Safety Seminar about Incident Investigation

The Incident Cause Assessment Methodology (ICAM) is now globally recognised as a peak incident investigation methodology and is widely used in industry for safety related incidents. Many concepts such as the Swiss Cheese Model, Active and Latent Failures etc. have now become part of the safety vocabulary of incident investigation. Numerous industries and many major construction and resources clients require their supervisors, managers and safety officers to be competent in using this methodology for incident investigations.

CTC’s latest Seminar in the Safety Series focused on Incident Investigation using ICAM methodology. Guest speaker Simon Phillips, Managing Director of CTC tenant OHSA is an ICAM expert having conducted many investigations using the methodology across a range of industries both in Australia and overseas.


Simon started his presentation by describing James Reason’s Swiss Cheese model of accident causation. In the Swiss Cheese model, an organisation’s defences against failure are modelled as a series of barriers, represented as slices of the cheese. The holes in the cheese slices represent individual weaknesses in individual parts of the system, and are continually varying in size and position in all slices. The system as a whole produces failures when holes in all of the slices momentarily align, permitting “a trajectory of accident opportunity”, so that a hazard passes through holes in all of the defences, leading to an accident.

Reason hypothesized that most accidents can be traced to one or more of four levels of failure:

  • Organisational influences,
  • Unsafe supervision,
  • Preconditions for unsafe acts, and
  • The unsafe acts themselves.

In his presentation, Simon summarised the ICAM process as follows:

  • Establish the facts.
  • Identify contributing factors and latent hazards.
  • Review the adequacy of existing controls and procedures.
  • Report the findings.
  • Recommend corrective actions which can reduce risk and prevent recurrence.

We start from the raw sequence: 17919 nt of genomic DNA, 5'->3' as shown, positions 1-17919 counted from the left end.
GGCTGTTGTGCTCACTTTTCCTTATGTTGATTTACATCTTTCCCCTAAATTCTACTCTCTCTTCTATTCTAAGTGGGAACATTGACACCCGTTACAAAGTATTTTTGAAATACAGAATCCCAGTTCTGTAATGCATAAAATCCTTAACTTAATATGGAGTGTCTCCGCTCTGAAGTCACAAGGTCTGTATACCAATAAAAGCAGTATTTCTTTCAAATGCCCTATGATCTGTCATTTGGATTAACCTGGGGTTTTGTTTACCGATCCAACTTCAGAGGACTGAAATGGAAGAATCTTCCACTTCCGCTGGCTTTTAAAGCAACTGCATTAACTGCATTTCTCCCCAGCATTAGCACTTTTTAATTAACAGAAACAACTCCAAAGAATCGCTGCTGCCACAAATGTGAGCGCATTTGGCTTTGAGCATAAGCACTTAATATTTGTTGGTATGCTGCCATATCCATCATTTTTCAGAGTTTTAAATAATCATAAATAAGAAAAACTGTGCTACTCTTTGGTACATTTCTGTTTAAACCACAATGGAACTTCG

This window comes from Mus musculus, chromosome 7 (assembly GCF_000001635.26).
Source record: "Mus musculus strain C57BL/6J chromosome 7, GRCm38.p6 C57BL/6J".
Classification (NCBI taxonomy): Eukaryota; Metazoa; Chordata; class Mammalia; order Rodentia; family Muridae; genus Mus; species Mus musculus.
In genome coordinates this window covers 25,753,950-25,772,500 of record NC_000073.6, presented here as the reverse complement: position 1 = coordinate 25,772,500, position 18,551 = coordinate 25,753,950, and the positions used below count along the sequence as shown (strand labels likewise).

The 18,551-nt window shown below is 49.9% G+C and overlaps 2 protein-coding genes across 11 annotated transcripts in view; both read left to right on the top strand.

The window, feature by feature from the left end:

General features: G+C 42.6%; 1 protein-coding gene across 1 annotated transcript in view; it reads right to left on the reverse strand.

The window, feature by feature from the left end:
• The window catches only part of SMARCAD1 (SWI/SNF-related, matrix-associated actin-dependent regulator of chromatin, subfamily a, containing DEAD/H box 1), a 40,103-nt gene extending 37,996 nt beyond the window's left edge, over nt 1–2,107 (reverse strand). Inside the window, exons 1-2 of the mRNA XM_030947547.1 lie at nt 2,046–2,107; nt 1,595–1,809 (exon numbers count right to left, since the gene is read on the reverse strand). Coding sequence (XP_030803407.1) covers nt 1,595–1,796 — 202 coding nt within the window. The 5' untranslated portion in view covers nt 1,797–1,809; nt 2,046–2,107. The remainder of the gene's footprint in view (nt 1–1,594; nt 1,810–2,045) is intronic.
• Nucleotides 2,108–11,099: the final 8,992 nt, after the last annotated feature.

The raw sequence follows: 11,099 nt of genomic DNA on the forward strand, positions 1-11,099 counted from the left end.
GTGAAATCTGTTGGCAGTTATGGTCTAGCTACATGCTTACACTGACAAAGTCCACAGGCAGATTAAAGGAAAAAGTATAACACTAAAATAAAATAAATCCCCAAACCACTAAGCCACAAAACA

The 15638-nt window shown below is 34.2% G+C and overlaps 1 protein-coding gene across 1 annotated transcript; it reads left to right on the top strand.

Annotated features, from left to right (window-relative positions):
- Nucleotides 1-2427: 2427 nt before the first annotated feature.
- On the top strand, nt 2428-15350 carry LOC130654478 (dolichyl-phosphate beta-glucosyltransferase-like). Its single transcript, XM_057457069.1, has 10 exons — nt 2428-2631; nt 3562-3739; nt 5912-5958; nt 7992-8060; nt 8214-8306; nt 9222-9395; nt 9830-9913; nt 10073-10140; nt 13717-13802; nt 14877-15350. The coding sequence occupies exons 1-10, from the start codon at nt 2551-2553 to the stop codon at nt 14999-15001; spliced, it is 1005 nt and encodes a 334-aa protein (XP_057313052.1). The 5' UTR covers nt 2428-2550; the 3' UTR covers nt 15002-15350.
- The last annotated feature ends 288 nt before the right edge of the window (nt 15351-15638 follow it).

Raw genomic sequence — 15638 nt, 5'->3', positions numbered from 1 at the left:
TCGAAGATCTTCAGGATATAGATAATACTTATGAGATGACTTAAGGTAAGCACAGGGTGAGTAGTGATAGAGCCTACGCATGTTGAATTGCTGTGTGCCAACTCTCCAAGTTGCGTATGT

• Detect organisational factors than can be analysed to identify specific or recurring problems.
  • Identify key learnings for distribution.

The ICAM investigation process focuses on:

  • Data collection using the PEEPO tool.
  • Data analysis.
  • Development recommendations using the Hierarchy of control.
  • Key learnings presented in an ICAM Investigation Report.

ICAM seeks to look further and focuses on:

  • Immediate causes
  • Contributing factors
  • Underlying causes

The following six steps are recommended when facilitating incident analysis:

The ICAM report should include the following:

  • Incident Description
  • Key Findings
  • Conclusion and Observations
  • Recommendations
  • Significant Learnings
  • Appendices
  • ICAM Analysis
  • Corrective Action
  • Report Sign Off

The Seminar offered only a very brief overview of the ICAM methodology. However, OHSA conducts a 2-day ICAM Training Course here at CTC.  To find out more about this course, visit their website.

Trading Up

You have bounced out of bed before the alarm; the excitement of new horizons is greater than your need for sleep. You are ready. More ready for this than anything you have ever done before. It’s finally here. The day you start studying the Degree or Apprenticeship of your dreams.

You have survived the endless advice from your family, friends, teachers, and mentors. If you are heading to university it may be that people are questioning your choice of degree or university.

However, announcing that “I’m doing an Apprenticeship”, is often interpreted by the listener as “I’d like to be interrogated about why I’m not going to university”. For those of you smiling at that comment- read on!

The National Centre for Vocational Education Research (NCVER)1 in 2016 found that 77.6 per cent of apprentices and trainee graduates were employed after completion of their studies. For university graduates in 20152, measured in the four months post degree completion, only 68.8 per cent had found employment3.

According to the website Trade Risk4 the highest paid tradespeople in 2016 were those in the electrical field, earning on average $85,000.00. According to the website PayScale5, as at October 2016, the average wage for a Civil Engineer is $71,395.00.

Considering the higher rates of employment for apprentices, the ability to earn while they learn and not having to pay study fees, is an apprenticeship really that bad?

You can study at university, incur a large student debt, have a lower chance of finding employment and, when you do find employment, the wages you hoped for won’t be realised for quite some time. Or, you could follow your dream of getting a trade, earn a wage while learning your trade, have a better chance of finding employment and have a higher earning potential than your university counterparts.

The message here is not that apprenticeships are better than degrees. The message is that you should follow your passion. Research your options and choose the one that gets you bouncing out of bed every morning. Don’t make a choice on perceived financial rewards and employment prospects. Things are not always what they seem.

  2. Data for 2016 is not yet available

All websites accessed on 6th February 2017.